Did you hear about the recent study that proves breathing keeps us alive? You probably didn’t because no such study exists. Or at least that I’m aware of. It would be unquestionably absurd for a such a study to be conducted. Everyone knows breathing keeps us alive. And yet, we seem to be so desperate for validation about anything and everything in life. Usually this means justifying our “side of the fence” in a culture that promotes an “us vs. them” mindset. Or maybe we just think we’re innocuously trying to prove a point.
I was guilty of this in another blog I wrote recently about Food IQ. I referred to several studies, one of which revealed that 7% of Americans believe chocolate milk comes from brown cows. The point I was attempting to prove was that Americans don’t know much about their food… where it comes from… or how it’s produced. While I do believe this is a concern in our society, I’ll admit that focusing on the 7% number stated in the study is unfair to the other 93% who presumably understand how chocolate milk is made.
In fact, there seems to be a growing awareness about food that is very encouraging. I hope it is a sign that our culture can shift back toward trusting the world and its natural rhythms, instead of always looking to extract data points. Our earth has turned on natural regenerative, organic principles since the dawn of time… not on data points.
It’s the data points that often try to steer us away from ideas we should know to be intuitively true. Let’s take a look at chemical pesticides and herbicides… specifically glyphosate. It’s a broad-spectrum systemic herbicide primarily used to kill weeds. The product has been made and marketed by Monsanto since the early 1970s under the trade name Roundup. Herbicides are the largest segment of an overall pesticide industry that is expected to reach $81 billion in worldwide sales by 2019. This data point comes by way of… what else? A study (from an organization called Research And Markets).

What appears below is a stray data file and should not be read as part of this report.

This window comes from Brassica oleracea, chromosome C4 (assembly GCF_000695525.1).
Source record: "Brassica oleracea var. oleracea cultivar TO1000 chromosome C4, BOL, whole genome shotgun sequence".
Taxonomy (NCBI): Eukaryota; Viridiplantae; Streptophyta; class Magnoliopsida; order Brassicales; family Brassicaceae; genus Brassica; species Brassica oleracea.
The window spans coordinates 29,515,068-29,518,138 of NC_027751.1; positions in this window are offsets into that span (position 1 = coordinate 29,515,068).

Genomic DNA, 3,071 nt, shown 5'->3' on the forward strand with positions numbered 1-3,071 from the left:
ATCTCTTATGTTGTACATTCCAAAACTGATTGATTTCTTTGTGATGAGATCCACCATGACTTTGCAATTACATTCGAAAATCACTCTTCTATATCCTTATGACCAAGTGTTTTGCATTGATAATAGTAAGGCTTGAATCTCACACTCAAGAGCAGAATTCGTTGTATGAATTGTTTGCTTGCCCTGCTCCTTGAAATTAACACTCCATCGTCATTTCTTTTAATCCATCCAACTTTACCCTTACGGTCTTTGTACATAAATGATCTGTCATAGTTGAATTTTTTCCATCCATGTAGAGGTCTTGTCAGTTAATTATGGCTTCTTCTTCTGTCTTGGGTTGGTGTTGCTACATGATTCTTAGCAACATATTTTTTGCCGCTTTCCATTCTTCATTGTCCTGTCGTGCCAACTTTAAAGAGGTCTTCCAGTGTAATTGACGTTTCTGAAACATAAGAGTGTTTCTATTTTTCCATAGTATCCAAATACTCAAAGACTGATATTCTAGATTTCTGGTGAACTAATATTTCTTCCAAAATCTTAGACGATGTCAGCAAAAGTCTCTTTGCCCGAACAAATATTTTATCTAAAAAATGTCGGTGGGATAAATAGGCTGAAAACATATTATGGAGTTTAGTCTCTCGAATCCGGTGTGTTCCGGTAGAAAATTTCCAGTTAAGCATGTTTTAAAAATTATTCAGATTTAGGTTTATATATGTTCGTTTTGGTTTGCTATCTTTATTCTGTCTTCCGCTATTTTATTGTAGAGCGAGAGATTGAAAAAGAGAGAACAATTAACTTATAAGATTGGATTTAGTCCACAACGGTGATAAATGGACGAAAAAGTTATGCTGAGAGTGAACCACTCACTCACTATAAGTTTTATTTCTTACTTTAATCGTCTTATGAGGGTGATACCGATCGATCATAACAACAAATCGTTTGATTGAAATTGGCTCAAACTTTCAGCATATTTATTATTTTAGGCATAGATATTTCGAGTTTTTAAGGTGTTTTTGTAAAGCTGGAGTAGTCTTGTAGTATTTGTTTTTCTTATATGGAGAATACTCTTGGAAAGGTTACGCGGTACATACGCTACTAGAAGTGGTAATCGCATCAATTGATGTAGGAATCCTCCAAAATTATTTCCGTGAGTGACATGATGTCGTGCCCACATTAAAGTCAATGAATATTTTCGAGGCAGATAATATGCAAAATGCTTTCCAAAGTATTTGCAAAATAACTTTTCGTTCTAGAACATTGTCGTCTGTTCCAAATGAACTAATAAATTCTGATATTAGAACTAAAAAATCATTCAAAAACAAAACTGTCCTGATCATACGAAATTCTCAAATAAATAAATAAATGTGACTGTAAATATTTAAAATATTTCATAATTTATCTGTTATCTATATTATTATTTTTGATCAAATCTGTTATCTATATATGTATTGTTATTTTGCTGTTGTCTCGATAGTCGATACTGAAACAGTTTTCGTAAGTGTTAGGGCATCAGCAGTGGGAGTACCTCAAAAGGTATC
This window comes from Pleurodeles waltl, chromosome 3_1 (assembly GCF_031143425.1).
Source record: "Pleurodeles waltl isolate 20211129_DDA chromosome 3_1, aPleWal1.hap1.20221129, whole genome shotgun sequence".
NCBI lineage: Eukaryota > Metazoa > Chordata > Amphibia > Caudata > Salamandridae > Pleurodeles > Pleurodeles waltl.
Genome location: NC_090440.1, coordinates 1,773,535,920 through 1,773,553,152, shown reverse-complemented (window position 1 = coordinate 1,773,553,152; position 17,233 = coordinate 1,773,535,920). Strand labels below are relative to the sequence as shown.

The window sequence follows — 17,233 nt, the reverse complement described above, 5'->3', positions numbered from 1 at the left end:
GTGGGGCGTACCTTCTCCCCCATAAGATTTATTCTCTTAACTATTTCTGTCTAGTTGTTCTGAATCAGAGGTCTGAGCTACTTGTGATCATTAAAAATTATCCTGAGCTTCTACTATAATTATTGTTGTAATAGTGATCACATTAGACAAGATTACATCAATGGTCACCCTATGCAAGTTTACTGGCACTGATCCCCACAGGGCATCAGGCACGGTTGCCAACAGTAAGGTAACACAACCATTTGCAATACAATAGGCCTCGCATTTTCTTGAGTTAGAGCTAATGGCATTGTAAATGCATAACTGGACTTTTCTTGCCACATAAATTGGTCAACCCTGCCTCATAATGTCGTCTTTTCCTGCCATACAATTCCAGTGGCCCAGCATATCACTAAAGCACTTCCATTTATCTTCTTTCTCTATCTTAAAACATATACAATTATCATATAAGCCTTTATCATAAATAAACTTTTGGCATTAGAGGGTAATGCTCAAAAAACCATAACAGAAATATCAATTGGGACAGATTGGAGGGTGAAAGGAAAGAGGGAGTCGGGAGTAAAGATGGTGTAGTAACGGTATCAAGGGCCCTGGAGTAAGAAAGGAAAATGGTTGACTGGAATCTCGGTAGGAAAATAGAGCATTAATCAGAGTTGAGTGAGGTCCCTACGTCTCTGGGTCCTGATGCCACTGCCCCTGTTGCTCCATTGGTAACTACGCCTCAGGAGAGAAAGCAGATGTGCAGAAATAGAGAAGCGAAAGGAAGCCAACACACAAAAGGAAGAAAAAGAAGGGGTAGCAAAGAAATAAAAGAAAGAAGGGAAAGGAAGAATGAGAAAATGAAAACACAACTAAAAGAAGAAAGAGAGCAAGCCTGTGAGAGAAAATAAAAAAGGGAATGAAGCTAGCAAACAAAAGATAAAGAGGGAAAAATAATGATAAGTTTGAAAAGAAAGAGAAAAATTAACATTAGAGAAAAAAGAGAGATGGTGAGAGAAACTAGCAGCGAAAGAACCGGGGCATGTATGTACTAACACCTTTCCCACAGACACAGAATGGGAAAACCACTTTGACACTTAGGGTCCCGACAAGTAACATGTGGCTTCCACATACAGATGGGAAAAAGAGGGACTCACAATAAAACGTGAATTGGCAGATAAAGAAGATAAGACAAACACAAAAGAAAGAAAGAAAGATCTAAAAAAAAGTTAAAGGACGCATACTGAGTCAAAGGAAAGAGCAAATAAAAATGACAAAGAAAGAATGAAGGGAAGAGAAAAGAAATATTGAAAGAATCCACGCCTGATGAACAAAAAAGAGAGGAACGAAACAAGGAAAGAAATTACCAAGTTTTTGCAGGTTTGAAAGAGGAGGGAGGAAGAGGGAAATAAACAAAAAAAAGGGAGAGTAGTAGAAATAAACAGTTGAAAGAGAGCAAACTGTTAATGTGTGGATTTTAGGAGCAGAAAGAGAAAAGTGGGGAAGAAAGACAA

But study, or no study, it’s a fact to say that a huge amount of pesticides are sold and used around the world… on farms, in our backyards, around playgrounds and parks… you name it. There are many studies trying to convince us that this isn’t a problem. That pesticides in general, and glyphosate in particular, are not hazardous, and are really doing a world of good.
But there is one thing most of us know to be intuitively true: Drinking a cup of pesticide is dangerous. In fact, I’m quite certain that the makers of pesticides - and the creators of studies trying to prove they’re ok - would not drink a cup of pesticide placed on the table in front of them. So why then, do we feel it’s ok to spray them on or near our food, or on the ground surrounding a jungle gym? Is it because the amount on our food is considered just residue? What constitutes residue? How much or how little? How much needs to be sprayed near a jungle gym - and how long does a child need to be playing around that jungle gym - for the pesticide to be a problem? These are all variables that could impact a study… and could frankly drive you nuts. I’d rather just go with the fact that pesticide is poison, and is poisoning our world.
Layers of complexity plague all studies, and particularly those about food. Let’s take coconut oil for example, mostly because it was the topic of a recent study that attempted to prove it’s unhealthy. Mariel Fox just wrote a great piece about it on The Juice Laundry blog. Diana Rodgers, who pens the real food blog Sustainable Dish, also offered a thorough and impressive rebuttal to this study in a recent post. Part of this rebuttal focused on the inherent problems with any kind of food or nutritional studies. This includes the fact that funding for studies almost always comes from government organizations or corporations. This undoubtedly influences the results, whether those results are ones you agree with or disagree with. The coconut oil study was conducted by the American Heart Association, which accepts corporate sponsorship from food businesses that are not exactly paving the way for a healthier future.